Note that fuel-efficient vehicles tend to be lighter, and less safe in crashes. A Harvard/Brookings study concludes that efforts to meet fuel-efficiency standards cause 4,000 needless deaths each year, something that might have concerned Jesus.

Reporting on the campaign on ABC News, anchorman Peter Jennings said: "We are going to take a closer look tonight at the latest pressure on car manufacturers to be more fuel efficient—from the Bush administration and from, yes, conservative Christians." But Brent Bozell of the genuinely conservative Media Research Center points out that the group is closely tied with the National Council of Churches, which has often praised Fidel Castro and fought hard to send Elian Gonzalez back to Cuba.

A subsequent ad campaign patterned after anti-drug ads likened SUV drivers to unwitting terrorist sponsors. And of course Ralph Nader referred to them as "weapons of mass destruction."]


A report by Human Rights Watch documents the "severe wave of backlash violence" directed against Muslims and those of Middle Eastern descent in the wake of the September 11 attacks. The Associated Press reported that "Incidents targeting Muslims, previously the least common involving religious bias, increased from just 28 in 2000 to 481 in 2001—a jump of 1,600 percent," or roughly half the reported number of hate crimes committed against Jews. However, the AP also notes that "the 2001 hate crimes report was drawn from 11,987 law enforcement agencies around the country, up from 1,160 agencies in 2000"—a similar jump of 933 percent.

Of these, the vast majority of incidents at issue were non-violent. The report instead focuses on seven murders, three of which represent authentic examples of hate crimes motivated by anti-Muslim animus, even though none of the victims happened to be Muslim. Three of the others involved no real evidence of ethnic motivation. And in one case, a Yemeni man was shot to death while in bed with the jealous gunman's ex-girlfriend.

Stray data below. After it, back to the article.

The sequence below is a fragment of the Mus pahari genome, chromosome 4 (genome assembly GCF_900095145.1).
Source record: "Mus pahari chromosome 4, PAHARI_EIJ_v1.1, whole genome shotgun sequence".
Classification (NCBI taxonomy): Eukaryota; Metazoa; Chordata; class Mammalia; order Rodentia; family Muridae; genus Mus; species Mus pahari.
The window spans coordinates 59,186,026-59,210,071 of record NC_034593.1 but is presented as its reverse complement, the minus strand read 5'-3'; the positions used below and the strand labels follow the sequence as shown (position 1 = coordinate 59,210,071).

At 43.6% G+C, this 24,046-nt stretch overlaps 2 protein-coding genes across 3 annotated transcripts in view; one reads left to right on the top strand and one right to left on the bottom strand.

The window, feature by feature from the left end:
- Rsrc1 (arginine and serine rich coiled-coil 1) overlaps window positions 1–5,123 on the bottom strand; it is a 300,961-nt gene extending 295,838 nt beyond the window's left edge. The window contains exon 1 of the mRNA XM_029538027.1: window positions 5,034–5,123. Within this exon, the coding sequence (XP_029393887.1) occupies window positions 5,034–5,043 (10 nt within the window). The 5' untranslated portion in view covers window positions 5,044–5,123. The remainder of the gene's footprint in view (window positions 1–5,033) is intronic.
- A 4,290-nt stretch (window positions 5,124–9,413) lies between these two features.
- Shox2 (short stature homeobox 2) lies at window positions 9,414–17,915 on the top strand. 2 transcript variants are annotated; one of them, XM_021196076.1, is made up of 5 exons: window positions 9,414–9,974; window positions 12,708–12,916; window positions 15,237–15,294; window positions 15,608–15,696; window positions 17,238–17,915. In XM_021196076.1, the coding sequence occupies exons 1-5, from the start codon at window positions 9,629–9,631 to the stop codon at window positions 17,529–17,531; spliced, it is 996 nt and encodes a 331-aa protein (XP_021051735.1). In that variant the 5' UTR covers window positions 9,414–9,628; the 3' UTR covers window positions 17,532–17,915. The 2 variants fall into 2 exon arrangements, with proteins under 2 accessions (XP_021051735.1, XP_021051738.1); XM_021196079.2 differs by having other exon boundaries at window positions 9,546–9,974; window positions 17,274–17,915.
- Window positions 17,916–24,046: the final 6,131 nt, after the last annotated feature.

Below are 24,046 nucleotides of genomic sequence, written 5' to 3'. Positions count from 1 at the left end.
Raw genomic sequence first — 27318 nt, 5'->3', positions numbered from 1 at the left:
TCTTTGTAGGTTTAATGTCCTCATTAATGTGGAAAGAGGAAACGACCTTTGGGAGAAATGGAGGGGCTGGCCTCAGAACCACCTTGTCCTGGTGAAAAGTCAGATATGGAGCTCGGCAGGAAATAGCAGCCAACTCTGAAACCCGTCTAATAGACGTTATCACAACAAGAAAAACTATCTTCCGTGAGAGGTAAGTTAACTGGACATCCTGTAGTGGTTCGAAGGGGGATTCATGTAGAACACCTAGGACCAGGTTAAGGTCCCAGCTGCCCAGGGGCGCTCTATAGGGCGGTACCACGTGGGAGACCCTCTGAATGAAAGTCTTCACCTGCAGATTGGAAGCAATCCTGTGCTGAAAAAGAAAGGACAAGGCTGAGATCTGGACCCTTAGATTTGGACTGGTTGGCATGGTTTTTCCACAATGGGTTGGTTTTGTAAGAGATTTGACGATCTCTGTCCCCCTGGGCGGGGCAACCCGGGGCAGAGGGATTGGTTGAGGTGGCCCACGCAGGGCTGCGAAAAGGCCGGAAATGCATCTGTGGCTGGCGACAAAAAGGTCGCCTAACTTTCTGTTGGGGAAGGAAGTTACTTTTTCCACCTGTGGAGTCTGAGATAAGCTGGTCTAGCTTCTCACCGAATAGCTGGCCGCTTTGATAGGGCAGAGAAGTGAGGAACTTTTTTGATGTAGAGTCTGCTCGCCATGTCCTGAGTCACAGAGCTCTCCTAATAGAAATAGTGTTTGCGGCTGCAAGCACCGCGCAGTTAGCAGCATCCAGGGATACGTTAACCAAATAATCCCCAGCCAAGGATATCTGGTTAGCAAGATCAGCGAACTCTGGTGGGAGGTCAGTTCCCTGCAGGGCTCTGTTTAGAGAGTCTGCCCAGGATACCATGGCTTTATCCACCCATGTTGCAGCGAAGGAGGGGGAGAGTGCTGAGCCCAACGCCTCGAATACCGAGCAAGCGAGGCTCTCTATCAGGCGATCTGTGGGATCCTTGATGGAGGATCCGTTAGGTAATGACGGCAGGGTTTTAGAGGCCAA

[Ed.: The report did not include the case of Khaled Abou El Fadl, a professor of Islamic jurisprudence at UCLA who has regularly received telephone and e-mail threats ever since September 11, has had his car windows smashed, and has worried about mysterious vans parked on his street that race away before the police arrive. In fact, the threats came not from angry white males, but from fellow Muslims who perceived him as too critical of religious extremists.]


The actor George Clooney, responding to a question from a London Observer reporter about America's response to the September 11 attacks, reported on, November 19, 2002:
We live on an island. A giant big f***ing island. We don't understand that people actually get mad at us. We still think of ourselves in terms of World War II. It's not uncommon for us to say to France, "Hey, you'd still be speaking German if it wasn't for us." The problem is the world has changed, and our involvement in these tiny little places is different than it was in 1941. It was a lot clearer then. We were attacked.